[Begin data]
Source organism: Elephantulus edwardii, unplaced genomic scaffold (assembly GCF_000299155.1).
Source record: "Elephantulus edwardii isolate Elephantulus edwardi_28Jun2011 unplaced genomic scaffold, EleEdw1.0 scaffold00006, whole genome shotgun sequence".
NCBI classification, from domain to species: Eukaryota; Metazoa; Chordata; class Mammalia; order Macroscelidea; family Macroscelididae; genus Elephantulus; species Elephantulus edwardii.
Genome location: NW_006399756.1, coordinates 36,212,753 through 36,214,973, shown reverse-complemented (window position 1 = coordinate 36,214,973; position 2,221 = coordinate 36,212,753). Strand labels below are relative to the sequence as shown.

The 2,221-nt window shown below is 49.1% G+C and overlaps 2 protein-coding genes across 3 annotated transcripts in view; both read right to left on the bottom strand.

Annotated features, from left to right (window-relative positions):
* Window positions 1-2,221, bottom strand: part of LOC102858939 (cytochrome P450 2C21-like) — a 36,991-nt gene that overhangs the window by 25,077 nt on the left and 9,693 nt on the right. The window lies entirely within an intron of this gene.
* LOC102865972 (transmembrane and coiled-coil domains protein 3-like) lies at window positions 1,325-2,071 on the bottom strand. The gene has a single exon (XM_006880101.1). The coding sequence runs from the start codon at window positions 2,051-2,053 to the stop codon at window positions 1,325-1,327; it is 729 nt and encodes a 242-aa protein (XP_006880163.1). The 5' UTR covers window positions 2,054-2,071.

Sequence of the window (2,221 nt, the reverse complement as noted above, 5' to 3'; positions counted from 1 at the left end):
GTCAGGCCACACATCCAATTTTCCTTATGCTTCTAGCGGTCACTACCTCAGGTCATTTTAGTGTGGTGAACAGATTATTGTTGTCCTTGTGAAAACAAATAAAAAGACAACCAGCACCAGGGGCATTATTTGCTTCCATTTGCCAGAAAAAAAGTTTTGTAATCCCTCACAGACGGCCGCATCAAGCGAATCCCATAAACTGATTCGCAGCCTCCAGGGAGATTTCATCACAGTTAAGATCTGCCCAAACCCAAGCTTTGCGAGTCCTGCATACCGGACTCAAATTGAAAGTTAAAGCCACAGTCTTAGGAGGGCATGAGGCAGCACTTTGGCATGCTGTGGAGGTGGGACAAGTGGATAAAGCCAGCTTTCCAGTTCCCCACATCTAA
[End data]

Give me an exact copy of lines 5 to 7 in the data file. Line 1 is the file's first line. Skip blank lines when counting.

The 2,221-nt window shown below is 49.1% G+C and overlaps 2 protein-coding genes across 3 annotated transcripts in view; both read right to left on the bottom strand.

Annotated features, from left to right (window-relative positions):
* Window positions 1-2,221, bottom strand: part of LOC102858939 (cytochrome P450 2C21-like) — a 36,991-nt gene that overhangs the window by 25,077 nt on the left and 9,693 nt on the right. The window lies entirely within an intron of this gene.